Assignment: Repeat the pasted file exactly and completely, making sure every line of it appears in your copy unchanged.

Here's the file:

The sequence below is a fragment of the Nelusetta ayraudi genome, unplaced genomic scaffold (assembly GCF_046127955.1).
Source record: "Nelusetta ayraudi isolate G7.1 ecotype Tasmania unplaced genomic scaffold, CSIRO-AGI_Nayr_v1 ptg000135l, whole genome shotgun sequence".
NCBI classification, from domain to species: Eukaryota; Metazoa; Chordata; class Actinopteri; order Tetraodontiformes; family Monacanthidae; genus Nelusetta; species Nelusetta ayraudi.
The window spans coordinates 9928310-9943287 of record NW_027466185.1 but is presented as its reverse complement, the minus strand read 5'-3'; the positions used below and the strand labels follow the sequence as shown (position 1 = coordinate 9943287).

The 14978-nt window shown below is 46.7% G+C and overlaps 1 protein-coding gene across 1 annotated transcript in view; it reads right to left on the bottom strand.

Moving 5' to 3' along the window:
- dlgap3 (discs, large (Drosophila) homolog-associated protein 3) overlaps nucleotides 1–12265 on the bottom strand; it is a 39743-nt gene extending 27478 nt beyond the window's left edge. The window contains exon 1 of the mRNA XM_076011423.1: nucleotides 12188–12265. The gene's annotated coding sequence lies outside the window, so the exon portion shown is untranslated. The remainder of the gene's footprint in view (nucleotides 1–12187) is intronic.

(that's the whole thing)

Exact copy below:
The sequence below is a fragment of the Nelusetta ayraudi genome, unplaced genomic scaffold (assembly GCF_046127955.1).
Source record: "Nelusetta ayraudi isolate G7.1 ecotype Tasmania unplaced genomic scaffold, CSIRO-AGI_Nayr_v1 ptg000135l, whole genome shotgun sequence".
NCBI classification, from domain to species: Eukaryota; Metazoa; Chordata; class Actinopteri; order Tetraodontiformes; family Monacanthidae; genus Nelusetta; species Nelusetta ayraudi.
The window spans coordinates 9928310-9943287 of record NW_027466185.1 but is presented as its reverse complement, the minus strand read 5'-3'; the positions used below and the strand labels follow the sequence as shown (position 1 = coordinate 9943287).

The 14978-nt window shown below is 46.7% G+C and overlaps 1 protein-coding gene across 1 annotated transcript in view; it reads right to left on the bottom strand.

Moving 5' to 3' along the window:
- dlgap3 (discs, large (Drosophila) homolog-associated protein 3) overlaps nucleotides 1–12265 on the bottom strand; it is a 39743-nt gene extending 27478 nt beyond the window's left edge. The window contains exon 1 of the mRNA XM_076011423.1: nucleotides 12188–12265. The gene's annotated coding sequence lies outside the window, so the exon portion shown is untranslated. The remainder of the gene's footprint in view (nucleotides 1–12187) is intronic.